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NCJRS Abstract

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NCJ Number: 70786 Find in a Library
Title: Parental Supervision - A Neglected Aspect of Delinquency
Journal: British Journal of Criminology  Volume:20  Issue:3  Dated:(July 1980)  Pages:203-235
Author(s): H Wilson
Date Published: 1980
Page Count: 33
Type: Report (Study/Research)
Format: Article
Language: English
Country: United Kingdom
Annotation: This British study of juvenile delinquency and parental supervision was designed to test the findings of a previous British study and to investigate whether any exceptions to these findings existed under different conditions.
Abstract: The previous study compared child rearing methods of families with delinquent children to those with nondelinquent children and found that the nondelinquent families typically used strict parental supervision that limited children's freedom of movement. This subsequent study contains two subsamples: families in deprived, inner-city areas; and families in suburban housing. Each subsample has families representing low, moderate, and severe degrees of social handicap. Social handicap is measured by scoring certain factors: father's social class, size of family, adequacy of school clothing, school attendance over two terms, and parental contact with the school. A total of 595 children between the ages of 10 and 17 were studied in the 2 subsamples of 120 families, including 385 boys and 210 girls. Comparing data for boys from the inner-city families with those from the suburban families revealed that delinquency rates are higher in the inner city than in the suburbs, although this trend is not statistically significant. Delinquency increases significantly with increased degree of social handicap and with increased parental laxness. There is also a higher rate of convictions and cautions in the inner city than in the suburbs. Among girls, rate of delinquency is much lower than among boys, and it is not possible to make any useful comparisons. Other findings show that more than one third of the 120 families have a parent with a police record, the proportion being higher among inner-city families. Among the low socially handicapped group, the proportion of parents with a police record is 28 percent, and among the severe socially handicapped group, it is 50 percent. Finally, it appears that the effect of parental supervision is more important than the effect of social handicap on juvenile behavior in areas with high offender rates. Tables and approximately 30 references are provided.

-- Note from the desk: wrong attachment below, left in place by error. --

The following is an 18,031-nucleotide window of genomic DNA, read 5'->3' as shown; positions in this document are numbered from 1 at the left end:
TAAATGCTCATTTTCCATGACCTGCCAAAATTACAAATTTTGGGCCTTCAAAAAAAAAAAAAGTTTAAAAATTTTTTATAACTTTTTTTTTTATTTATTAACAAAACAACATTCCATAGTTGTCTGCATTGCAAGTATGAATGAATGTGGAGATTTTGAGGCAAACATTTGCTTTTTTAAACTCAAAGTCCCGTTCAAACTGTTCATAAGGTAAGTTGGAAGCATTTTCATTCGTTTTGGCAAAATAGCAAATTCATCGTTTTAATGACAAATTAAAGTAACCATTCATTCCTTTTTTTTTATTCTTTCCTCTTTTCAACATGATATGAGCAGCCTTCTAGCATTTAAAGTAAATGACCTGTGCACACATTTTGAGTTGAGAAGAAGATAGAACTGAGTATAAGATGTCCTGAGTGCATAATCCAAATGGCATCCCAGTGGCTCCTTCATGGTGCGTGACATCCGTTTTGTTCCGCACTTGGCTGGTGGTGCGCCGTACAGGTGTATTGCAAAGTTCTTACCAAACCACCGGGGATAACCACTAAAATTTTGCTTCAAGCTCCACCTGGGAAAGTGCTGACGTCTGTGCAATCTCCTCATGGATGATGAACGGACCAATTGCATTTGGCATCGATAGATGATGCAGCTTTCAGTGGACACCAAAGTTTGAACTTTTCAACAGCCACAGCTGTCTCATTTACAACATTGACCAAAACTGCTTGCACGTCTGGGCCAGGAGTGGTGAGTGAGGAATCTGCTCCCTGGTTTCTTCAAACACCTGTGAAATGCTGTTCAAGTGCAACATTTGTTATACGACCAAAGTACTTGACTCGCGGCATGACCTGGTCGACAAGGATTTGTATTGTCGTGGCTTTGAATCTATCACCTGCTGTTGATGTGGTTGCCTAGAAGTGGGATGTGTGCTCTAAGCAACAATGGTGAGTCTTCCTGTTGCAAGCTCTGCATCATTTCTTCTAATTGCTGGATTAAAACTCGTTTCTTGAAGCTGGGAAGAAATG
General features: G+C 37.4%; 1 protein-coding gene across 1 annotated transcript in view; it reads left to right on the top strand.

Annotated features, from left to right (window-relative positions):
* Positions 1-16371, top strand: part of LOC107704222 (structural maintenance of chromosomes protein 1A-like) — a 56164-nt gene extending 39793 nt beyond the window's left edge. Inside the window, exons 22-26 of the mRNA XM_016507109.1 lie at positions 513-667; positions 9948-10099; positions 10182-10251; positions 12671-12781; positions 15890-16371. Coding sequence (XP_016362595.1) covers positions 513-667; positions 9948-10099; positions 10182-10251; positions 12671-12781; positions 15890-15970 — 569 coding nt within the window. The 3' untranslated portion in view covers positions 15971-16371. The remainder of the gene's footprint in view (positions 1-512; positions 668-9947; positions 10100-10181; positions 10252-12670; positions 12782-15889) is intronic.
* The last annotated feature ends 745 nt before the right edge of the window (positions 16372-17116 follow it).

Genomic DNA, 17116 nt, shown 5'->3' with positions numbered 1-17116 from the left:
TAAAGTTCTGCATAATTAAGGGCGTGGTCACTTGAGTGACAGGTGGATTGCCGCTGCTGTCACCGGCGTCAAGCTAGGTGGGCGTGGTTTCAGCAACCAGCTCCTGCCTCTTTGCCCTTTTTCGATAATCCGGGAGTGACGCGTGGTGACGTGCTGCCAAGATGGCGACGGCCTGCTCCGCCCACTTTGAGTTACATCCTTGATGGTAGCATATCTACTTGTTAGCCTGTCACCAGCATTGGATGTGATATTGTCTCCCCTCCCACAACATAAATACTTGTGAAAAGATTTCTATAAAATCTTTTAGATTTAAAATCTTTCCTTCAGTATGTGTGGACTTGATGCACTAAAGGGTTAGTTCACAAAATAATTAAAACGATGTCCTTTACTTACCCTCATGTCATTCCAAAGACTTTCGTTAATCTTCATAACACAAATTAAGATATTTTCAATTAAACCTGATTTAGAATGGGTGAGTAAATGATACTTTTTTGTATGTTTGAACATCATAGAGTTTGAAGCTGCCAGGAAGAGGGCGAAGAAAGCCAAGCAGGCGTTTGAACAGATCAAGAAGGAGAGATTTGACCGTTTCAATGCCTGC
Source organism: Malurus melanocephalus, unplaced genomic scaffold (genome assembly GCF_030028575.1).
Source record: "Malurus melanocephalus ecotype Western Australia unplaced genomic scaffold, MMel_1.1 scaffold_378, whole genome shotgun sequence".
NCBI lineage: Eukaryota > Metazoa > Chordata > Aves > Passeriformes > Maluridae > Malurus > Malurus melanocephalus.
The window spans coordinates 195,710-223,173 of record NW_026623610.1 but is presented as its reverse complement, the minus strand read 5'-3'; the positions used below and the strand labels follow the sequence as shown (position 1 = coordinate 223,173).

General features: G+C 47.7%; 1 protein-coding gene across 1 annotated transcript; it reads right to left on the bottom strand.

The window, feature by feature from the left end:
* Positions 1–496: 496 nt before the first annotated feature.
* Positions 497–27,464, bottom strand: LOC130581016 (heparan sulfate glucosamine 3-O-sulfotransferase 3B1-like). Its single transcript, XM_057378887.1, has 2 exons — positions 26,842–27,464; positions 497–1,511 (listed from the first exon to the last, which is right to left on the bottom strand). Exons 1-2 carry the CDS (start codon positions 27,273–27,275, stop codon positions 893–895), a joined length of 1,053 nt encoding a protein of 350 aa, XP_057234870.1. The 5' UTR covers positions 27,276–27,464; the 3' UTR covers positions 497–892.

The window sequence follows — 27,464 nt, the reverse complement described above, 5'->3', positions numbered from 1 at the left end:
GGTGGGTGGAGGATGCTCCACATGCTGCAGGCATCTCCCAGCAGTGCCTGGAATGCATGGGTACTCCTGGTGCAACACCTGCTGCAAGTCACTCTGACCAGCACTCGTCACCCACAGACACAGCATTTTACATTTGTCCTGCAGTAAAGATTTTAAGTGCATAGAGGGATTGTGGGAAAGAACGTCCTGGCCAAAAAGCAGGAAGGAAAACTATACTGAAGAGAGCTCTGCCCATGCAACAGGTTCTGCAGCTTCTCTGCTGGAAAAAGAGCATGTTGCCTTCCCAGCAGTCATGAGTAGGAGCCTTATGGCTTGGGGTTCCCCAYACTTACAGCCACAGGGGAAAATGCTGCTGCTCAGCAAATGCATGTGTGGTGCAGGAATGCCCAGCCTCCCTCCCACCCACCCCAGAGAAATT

Index Term(s): Behavioral science research; Comparative analysis; Ghettos; Great Britain/United Kingdom; Juvenile delinquency factors; Juvenile delinquency prevention; Juvenile delinquent family relations; Juvenile Delinquent-nondelinquent comparisons; Male juvenile delinquents; Parent education; Role perception; Suburban area studies; Urban area studies
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